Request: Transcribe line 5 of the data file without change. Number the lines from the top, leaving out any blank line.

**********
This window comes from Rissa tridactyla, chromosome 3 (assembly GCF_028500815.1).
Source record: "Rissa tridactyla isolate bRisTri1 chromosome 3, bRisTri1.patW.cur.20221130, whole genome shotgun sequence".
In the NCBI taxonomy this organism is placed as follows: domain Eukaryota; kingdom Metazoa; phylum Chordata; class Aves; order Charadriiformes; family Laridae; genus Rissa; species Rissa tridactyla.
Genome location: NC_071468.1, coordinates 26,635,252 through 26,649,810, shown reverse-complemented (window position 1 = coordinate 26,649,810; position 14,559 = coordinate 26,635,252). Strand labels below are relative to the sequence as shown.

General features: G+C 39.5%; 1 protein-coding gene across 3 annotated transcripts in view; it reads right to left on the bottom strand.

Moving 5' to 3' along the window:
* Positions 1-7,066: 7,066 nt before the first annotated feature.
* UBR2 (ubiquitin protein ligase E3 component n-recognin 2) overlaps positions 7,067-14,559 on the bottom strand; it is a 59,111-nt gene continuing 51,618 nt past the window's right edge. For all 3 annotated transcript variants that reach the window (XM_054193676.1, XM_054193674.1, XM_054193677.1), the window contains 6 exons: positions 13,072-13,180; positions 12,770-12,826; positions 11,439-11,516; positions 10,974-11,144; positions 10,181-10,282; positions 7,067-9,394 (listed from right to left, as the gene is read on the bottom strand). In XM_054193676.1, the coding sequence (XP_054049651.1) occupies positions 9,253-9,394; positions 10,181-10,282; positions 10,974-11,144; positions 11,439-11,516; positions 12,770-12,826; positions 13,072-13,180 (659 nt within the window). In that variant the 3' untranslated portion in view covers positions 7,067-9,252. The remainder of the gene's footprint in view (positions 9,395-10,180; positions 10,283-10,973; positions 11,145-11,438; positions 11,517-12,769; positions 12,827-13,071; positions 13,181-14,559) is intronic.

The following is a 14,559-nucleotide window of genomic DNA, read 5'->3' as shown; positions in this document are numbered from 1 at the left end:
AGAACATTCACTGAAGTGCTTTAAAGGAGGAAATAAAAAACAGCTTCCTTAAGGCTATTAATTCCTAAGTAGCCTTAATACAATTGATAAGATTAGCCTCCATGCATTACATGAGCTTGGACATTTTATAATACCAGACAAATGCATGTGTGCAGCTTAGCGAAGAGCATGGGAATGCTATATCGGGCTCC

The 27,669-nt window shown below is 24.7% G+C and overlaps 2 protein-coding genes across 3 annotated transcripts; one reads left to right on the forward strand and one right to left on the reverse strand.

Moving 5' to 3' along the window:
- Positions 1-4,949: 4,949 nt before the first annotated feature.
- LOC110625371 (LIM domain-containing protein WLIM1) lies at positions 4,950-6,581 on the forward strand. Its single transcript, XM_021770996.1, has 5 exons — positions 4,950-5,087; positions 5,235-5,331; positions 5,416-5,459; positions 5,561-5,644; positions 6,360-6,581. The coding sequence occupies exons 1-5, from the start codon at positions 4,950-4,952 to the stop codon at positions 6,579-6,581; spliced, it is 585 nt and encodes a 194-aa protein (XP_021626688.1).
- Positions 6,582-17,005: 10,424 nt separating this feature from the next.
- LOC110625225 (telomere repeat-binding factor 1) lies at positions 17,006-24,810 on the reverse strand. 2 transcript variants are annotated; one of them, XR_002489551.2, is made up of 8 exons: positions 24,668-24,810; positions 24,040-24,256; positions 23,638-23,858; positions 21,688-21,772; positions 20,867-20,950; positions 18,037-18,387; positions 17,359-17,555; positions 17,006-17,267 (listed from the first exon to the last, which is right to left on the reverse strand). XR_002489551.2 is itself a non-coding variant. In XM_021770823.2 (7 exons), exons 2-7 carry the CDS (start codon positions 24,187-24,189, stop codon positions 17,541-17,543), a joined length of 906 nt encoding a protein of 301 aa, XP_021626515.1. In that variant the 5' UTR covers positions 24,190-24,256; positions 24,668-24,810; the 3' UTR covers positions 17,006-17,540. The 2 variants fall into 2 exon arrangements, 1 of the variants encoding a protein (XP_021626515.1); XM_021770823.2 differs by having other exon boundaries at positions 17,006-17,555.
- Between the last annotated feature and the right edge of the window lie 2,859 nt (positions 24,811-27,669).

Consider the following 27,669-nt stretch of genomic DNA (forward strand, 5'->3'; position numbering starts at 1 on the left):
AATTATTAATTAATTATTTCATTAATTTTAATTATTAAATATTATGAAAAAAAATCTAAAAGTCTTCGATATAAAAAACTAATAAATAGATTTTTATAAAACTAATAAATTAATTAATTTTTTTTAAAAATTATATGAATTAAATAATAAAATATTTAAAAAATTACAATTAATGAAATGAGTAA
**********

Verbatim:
General features: G+C 39.5%; 1 protein-coding gene across 3 annotated transcripts in view; it reads right to left on the bottom strand.